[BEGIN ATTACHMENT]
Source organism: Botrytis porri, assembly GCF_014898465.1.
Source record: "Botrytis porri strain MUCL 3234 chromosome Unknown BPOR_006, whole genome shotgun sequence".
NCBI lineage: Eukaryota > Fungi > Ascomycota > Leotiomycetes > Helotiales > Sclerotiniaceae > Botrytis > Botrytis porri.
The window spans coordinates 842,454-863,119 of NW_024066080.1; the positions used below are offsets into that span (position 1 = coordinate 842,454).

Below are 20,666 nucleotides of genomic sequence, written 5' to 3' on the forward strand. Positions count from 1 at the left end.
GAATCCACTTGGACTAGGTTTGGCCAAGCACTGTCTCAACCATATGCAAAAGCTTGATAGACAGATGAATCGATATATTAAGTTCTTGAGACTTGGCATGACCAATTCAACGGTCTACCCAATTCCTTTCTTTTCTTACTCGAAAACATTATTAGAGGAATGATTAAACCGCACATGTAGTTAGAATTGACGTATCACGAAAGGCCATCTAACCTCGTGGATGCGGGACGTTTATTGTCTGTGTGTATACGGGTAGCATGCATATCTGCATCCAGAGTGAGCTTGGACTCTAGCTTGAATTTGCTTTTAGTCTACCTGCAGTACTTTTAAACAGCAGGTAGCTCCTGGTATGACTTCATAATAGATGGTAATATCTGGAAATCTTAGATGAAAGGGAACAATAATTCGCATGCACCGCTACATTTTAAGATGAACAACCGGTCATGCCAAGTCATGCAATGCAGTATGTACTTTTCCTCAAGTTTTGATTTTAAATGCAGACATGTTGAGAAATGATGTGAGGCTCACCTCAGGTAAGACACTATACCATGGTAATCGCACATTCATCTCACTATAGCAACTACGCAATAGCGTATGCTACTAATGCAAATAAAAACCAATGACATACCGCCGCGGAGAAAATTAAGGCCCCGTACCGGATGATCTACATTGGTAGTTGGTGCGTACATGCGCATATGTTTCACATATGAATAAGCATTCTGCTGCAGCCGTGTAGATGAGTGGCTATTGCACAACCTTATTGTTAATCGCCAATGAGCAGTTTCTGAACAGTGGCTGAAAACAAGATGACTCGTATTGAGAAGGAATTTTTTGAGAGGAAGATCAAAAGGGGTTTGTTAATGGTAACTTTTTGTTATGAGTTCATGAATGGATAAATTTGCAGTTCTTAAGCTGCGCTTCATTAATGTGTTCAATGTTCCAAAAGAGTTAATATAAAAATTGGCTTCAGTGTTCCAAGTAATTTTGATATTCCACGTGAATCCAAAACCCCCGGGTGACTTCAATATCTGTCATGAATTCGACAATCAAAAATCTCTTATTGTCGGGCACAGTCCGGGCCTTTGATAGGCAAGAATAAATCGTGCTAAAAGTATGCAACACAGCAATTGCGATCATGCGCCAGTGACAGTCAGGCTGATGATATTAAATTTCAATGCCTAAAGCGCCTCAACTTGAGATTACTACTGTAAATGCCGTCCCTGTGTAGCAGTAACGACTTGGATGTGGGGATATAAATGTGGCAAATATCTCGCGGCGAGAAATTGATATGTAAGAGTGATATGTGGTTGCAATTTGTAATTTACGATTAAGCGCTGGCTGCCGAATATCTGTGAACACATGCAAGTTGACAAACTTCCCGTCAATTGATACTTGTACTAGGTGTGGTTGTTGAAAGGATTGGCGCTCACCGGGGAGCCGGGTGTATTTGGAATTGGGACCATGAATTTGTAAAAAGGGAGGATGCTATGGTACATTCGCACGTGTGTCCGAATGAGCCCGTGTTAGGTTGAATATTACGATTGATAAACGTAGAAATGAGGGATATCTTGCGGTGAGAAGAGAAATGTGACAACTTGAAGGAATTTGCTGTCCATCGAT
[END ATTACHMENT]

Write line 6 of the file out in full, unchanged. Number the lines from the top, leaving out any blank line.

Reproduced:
GAATCCACTTGGACTAGGTTTGGCCAAGCACTGTCTCAACCATATGCAAAAGCTTGATAGACAGATGAATCGATATATTAAGTTCTTGAGACTTGGCATGACCAATTCAACGGTCTACCCAATTCCTTTCTTTTCTTACTCGAAAACATTATTAGAGGAATGATTAAACCGCACATGTAGTTAGAATTGACGTATCACGAAAGGCCATCTAACCTCGTGGATGCGGGACGTTTATTGTCTGTGTGTATACGGGTAGCATGCATATCTGCATCCAGAGTGAGCTTGGACTCTAGCTTGAATTTGCTTTTAGTCTACCTGCAGTACTTTTAAACAGCAGGTAGCTCCTGGTATGACTTCATAATAGATGGTAATATCTGGAAATCTTAGATGAAAGGGAACAATAATTCGCATGCACCGCTACATTTTAAGATGAACAACCGGTCATGCCAAGTCATGCAATGCAGTATGTACTTTTCCTCAAGTTTTGATTTTAAATGCAGACATGTTGAGAAATGATGTGAGGCTCACCTCAGGTAAGACACTATACCATGGTAATCGCACATTCATCTCACTATAGCAACTACGCAATAGCGTATGCTACTAATGCAAATAAAAACCAATGACATACCGCCGCGGAGAAAATTAAGGCCCCGTACCGGATGATCTACATTGGTAGTTGGTGCGTACATGCGCATATGTTTCACATATGAATAAGCATTCTGCTGCAGCCGTGTAGATGAGTGGCTATTGCACAACCTTATTGTTAATCGCCAATGAGCAGTTTCTGAACAGTGGCTGAAAACAAGATGACTCGTATTGAGAAGGAATTTTTTGAGAGGAAGATCAAAAGGGGTTTGTTAATGGTAACTTTTTGTTATGAGTTCATGAATGGATAAATTTGCAGTTCTTAAGCTGCGCTTCATTAATGTGTTCAATGTTCCAAAAGAGTTAATATAAAAATTGGCTTCAGTGTTCCAAGTAATTTTGATATTCCACGTGAATCCAAAACCCCCGGGTGACTTCAATATCTGTCATGAATTCGACAATCAAAAATCTCTTATTGTCGGGCACAGTCCGGGCCTTTGATAGGCAAGAATAAATCGTGCTAAAAGTATGCAACACAGCAATTGCGATCATGCGCCAGTGACAGTCAGGCTGATGATATTAAATTTCAATGCCTAAAGCGCCTCAACTTGAGATTACTACTGTAAATGCCGTCCCTGTGTAGCAGTAACGACTTGGATGTGGGGATATAAATGTGGCAAATATCTCGCGGCGAGAAATTGATATGTAAGAGTGATATGTGGTTGCAATTTGTAATTTACGATTAAGCGCTGGCTGCCGAATATCTGTGAACACATGCAAGTTGACAAACTTCCCGTCAATTGATACTTGTACTAGGTGTGGTTGTTGAAAGGATTGGCGCTCACCGGGGAGCCGGGTGTATTTGGAATTGGGACCATGAATTTGTAAAAAGGGAGGATGCTATGGTACATTCGCACGTGTGTCCGAATGAGCCCGTGTTAGGTTGAATATTACGATTGATAAACGTAGAAATGAGGGATATCTTGCGGTGAGAAGAGAAATGTGACAACTTGAAGGAATTTGCTGTCCATCGAT